Association between WHO disability grading at the start of treatment and severe RR. It was found that patients with WHO disability grades 1 and 2 at the start of treatment were more likely for both the PB and the MB groups to have severe RR at diagnosis (Table 2). This was statistically significant. No such association was found between impairments at start of treatment and the risk of developing severe RR during treatment.

 

 

Silent neuropathy during treatment. Six PB patients (1.4%) and nine MB patients (4.1%) were diagnosed with a recent silent neuropathy at first examination or developed one during treatment (Table 3). One MB patient was diagnosed with an old (duration of more than 6 months before being diagnosed) silent neuropathy. The majority of the silent neuropathies were seen at the start of treatment. Fourteen of the 15 patients with a recent silent neuropathy received steroid treatment (similar regimen as severe RR).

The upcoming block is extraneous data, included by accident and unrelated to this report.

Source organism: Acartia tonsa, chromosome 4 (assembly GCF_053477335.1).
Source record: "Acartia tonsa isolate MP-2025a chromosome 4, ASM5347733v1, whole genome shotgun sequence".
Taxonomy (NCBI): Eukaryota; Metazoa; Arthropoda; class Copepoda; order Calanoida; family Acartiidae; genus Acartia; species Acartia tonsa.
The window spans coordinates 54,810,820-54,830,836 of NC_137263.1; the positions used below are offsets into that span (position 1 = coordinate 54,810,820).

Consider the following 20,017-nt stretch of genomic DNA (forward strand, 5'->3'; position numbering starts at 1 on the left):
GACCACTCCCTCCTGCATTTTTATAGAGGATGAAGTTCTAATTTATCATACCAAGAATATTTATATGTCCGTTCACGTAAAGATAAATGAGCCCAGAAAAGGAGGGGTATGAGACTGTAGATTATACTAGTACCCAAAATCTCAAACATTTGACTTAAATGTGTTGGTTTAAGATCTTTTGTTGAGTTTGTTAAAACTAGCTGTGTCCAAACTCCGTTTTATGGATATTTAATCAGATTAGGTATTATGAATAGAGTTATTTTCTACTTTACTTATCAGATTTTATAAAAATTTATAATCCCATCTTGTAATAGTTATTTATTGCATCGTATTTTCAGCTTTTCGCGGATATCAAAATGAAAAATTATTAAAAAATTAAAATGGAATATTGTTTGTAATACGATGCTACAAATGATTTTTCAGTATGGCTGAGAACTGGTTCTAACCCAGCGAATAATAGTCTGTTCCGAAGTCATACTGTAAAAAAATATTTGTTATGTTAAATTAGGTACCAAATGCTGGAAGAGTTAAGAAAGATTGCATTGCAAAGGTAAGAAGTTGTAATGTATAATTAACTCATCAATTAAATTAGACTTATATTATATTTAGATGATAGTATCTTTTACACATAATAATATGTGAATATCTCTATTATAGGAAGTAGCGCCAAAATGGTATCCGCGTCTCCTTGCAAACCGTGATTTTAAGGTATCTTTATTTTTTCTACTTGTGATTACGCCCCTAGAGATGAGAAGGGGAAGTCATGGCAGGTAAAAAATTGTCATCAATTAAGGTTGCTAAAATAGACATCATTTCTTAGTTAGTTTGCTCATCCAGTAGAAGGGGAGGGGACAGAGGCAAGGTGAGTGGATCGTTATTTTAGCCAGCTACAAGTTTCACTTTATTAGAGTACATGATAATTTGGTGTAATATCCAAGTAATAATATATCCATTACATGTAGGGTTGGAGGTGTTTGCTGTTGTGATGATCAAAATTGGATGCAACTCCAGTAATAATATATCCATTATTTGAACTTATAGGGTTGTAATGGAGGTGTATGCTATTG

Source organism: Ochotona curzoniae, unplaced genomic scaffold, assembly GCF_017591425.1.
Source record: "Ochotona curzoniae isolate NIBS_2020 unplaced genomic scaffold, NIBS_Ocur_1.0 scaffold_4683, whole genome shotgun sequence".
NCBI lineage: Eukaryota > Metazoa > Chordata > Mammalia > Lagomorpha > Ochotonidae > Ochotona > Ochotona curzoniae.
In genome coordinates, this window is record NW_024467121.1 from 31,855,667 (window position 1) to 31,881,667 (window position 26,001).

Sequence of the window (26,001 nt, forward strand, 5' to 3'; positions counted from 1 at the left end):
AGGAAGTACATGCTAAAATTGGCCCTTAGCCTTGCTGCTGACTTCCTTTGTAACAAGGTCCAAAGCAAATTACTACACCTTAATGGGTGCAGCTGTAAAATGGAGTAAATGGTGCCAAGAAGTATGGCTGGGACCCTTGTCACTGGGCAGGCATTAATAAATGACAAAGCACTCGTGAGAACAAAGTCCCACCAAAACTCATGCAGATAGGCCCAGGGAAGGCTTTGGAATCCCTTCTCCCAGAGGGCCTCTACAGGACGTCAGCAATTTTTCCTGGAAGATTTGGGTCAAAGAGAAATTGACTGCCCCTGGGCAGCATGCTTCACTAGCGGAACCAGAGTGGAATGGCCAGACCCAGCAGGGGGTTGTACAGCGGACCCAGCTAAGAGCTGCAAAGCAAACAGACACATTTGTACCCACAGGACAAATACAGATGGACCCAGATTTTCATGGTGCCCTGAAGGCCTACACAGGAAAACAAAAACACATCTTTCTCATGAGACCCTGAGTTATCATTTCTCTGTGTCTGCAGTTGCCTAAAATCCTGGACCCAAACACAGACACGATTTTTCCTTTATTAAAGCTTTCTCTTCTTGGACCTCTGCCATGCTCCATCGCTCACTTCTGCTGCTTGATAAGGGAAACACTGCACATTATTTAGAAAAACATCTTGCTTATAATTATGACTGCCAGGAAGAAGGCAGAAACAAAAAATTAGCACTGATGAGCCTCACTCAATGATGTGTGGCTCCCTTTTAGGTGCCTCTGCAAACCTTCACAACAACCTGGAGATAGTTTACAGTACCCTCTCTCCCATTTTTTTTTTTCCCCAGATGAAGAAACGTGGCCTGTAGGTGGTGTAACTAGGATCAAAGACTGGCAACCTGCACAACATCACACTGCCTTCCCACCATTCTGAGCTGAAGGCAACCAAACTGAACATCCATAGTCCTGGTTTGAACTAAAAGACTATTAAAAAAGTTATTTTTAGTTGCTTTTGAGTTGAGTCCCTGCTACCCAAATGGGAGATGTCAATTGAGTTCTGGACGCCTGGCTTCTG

Prevalence (rate) at start and incidence rate during treatment of severe RR and silent neuropathies counted together. The prevalence of severe RR plus (recent) silent neuropathy at the start of treatment in PB patients was 14 (3.5%, CI 1.8-5.2); in MB patients 27 (12.3%, CI 7.9-16.7). The incidence rate for severe RR plus (recent) neuropathy during the first 6 months of WHO/MDT PB was 1.9 per 100 PYAR; during the first 24 months of WHO/MDT MB, 14 per 100 PYAR.

Severe ENL reactions during treatment. Three BL patients (3.6%) and 13 LL patients (26%) suffered from severe ENL at the first examination or during treatment (Table 4). Only the first episode of a severe ENL reaction has been counted here. Of these, seven patients (44%) suffered from repeated (more than two times) attacks of severe ENL.